The tradition of a decorated Christmas tree in the United States may date back to the Revolutionary War, when homesick Hessian troops cut and decorated fir trees as was their German custom according to the Department of Agriculture. Since then, the Christmas tree, with its forest fragrance and freshness, has come to represent the Yule season.

A fresh Christmas tree is a safe Christmas tree, at least as far as a fire hazard is concerned.

This has been shown in a number of research efforts and demonstrations. So the problem is to buy a tree that is fresh to start with and then to store and use it in a such a way that it will stay fresh.

It is the moisture in the tree that makes it resistant to fire. If you cut your own tree on a tree farm you can be sure of its safety.

A tree with a moisture content of 85 to 90 percent or more can replace the water lost by evaporation from the foliage if its freshly cut butt is kept in fresh water. If a tree has been allowed to dry below 85 percent moisture, however, it will continue to dry out even when it is standing in water.

If you buy a tree that has already been cut, your chances of getting a fresh one are best early in the season; at least there has been less time for someone else to store it improperly. But even if you shop early, your tree may not be fresh.

Unfortunately, there is no quick, easy way of accurately judging freshness of trees on a retail lot. A bright color to the foliage would normally suggest freshness; but if trees have been sprayed with a colorant, color would be misleading. Another indication of freshness is the pliancy or springness of twigs and needles.

But if you are inexperienced at this sort of thing, oif your hands are chilled, or if the needles are wet with rain or sparkling with frost, you are lost.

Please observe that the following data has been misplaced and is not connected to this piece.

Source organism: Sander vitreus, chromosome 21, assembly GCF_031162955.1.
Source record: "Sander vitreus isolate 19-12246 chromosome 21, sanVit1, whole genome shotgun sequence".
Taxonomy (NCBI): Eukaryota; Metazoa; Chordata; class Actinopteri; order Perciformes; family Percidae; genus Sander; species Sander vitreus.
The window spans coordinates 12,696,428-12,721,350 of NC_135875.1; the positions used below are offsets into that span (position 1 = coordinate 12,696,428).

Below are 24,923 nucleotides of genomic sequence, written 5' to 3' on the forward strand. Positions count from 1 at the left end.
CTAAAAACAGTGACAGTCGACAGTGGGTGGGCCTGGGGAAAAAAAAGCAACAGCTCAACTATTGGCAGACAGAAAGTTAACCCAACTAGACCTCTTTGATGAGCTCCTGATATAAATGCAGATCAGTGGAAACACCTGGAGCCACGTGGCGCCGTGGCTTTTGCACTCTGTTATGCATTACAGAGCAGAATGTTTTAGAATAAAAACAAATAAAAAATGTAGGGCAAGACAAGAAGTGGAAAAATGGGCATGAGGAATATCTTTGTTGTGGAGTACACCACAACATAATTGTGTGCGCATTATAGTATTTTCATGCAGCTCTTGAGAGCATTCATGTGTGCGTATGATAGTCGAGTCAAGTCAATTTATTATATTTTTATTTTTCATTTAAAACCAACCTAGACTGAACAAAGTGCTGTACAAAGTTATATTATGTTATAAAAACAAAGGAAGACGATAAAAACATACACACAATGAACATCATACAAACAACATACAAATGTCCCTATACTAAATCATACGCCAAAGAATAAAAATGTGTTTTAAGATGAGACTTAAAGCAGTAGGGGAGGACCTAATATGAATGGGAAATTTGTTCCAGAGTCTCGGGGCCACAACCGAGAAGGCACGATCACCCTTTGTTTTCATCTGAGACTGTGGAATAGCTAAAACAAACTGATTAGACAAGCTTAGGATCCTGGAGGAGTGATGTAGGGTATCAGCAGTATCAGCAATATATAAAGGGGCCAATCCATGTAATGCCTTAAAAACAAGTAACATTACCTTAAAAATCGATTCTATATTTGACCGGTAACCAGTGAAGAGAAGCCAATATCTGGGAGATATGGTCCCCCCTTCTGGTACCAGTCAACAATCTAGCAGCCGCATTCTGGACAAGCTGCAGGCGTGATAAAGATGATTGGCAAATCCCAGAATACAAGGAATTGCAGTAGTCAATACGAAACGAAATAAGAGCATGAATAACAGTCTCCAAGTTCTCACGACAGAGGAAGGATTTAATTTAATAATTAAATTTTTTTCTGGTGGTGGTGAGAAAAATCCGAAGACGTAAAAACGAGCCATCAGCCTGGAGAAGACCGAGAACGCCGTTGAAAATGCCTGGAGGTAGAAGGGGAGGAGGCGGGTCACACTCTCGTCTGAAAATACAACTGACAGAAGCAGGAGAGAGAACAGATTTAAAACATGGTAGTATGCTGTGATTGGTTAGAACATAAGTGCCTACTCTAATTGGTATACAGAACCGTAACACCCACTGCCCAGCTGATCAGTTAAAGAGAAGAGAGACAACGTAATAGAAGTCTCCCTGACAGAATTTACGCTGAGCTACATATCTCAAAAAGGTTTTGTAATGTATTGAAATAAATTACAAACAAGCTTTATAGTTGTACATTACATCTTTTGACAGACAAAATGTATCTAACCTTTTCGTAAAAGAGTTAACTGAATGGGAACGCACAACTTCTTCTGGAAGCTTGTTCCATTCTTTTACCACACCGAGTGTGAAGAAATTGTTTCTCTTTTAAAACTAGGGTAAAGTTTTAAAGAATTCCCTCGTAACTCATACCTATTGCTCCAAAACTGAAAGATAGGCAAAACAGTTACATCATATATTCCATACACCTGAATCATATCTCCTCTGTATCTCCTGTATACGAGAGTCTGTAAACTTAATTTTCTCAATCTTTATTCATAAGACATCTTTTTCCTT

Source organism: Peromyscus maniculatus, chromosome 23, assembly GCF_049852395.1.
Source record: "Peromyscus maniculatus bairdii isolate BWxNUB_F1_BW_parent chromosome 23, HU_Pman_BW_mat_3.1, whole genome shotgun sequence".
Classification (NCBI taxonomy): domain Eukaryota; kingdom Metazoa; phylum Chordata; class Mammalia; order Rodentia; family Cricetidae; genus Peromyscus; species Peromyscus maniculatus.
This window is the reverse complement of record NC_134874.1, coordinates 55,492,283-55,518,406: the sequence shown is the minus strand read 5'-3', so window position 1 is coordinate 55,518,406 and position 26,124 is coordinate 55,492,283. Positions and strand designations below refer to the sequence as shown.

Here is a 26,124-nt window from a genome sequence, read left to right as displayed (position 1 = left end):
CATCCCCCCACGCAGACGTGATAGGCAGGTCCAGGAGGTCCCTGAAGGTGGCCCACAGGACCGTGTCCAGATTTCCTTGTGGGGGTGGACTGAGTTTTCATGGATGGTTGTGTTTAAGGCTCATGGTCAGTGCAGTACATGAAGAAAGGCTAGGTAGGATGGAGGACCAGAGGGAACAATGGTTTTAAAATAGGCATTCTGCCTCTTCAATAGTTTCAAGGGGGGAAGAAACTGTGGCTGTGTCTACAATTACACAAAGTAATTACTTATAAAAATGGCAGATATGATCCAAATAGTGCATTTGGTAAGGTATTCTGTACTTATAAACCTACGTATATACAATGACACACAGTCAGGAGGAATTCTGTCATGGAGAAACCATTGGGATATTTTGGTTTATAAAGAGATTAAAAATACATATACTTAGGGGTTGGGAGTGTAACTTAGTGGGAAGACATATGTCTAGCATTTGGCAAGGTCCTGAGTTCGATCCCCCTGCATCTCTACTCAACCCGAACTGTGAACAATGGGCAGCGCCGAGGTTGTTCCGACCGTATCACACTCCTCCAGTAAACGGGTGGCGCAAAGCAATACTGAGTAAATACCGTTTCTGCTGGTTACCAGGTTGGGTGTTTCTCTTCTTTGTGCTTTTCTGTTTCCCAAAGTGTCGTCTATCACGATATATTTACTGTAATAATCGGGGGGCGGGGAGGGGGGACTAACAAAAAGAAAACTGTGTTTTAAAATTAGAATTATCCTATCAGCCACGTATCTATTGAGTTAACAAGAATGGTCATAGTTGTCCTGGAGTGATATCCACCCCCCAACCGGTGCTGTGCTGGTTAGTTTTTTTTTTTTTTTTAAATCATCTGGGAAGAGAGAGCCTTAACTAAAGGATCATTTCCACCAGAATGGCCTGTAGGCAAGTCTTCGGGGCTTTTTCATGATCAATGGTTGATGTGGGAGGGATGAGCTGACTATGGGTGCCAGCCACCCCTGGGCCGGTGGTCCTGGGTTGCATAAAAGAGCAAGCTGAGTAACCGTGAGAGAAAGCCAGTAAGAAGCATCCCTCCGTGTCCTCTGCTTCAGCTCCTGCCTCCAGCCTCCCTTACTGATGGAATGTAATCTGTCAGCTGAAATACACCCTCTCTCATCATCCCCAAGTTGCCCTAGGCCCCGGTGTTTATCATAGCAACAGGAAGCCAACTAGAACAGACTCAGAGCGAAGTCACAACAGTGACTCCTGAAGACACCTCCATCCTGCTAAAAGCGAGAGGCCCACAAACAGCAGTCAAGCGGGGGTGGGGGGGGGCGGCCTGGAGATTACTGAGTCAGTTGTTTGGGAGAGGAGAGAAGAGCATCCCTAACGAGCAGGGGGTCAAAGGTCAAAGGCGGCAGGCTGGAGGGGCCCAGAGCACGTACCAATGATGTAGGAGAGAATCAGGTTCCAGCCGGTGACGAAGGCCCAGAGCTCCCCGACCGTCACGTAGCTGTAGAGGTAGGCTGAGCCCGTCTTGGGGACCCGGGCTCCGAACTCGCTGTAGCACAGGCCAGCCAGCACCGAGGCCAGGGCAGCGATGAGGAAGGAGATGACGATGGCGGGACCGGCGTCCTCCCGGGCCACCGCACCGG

However, by shopping carefully and avoiding dry lots, you should be able to find a tree that will perform almost as well as a tree right from the farm.

As soon as you can get the tree home, cut off 1 to 1 1/2 inches from the butt and promptly stand the tree in a pail of fresh water.

The best storage place is a cool room or garage, where the tree is out of wind and sun. The butt should be kept in fresh water during storage.

If you store the tree for a week or longer, saw another 1 to 1 1/2 inches off the butt before you display it. This will remove any fouling of the surface that may be have developed after you made the first cut.

For safe, trouble-free display of the tree, a good stand or holder is essential. It must keep the tree erect without tipping and it should have an adequate reservoir for water to keep the tree fresh.

If you get yourself a 5-gallon paint pail a few stones and some sand, you can make a safe container with a good water-holding capacity. Add 4 to 6 inches of water to the pail, immerse the butt of the tree, and wedge it to the center of the pail with stones. Add enough sand to keep the tree erect, and flood the sand with water. By keeping the sand flooded, you will have enough water to last several days if you wish to go away.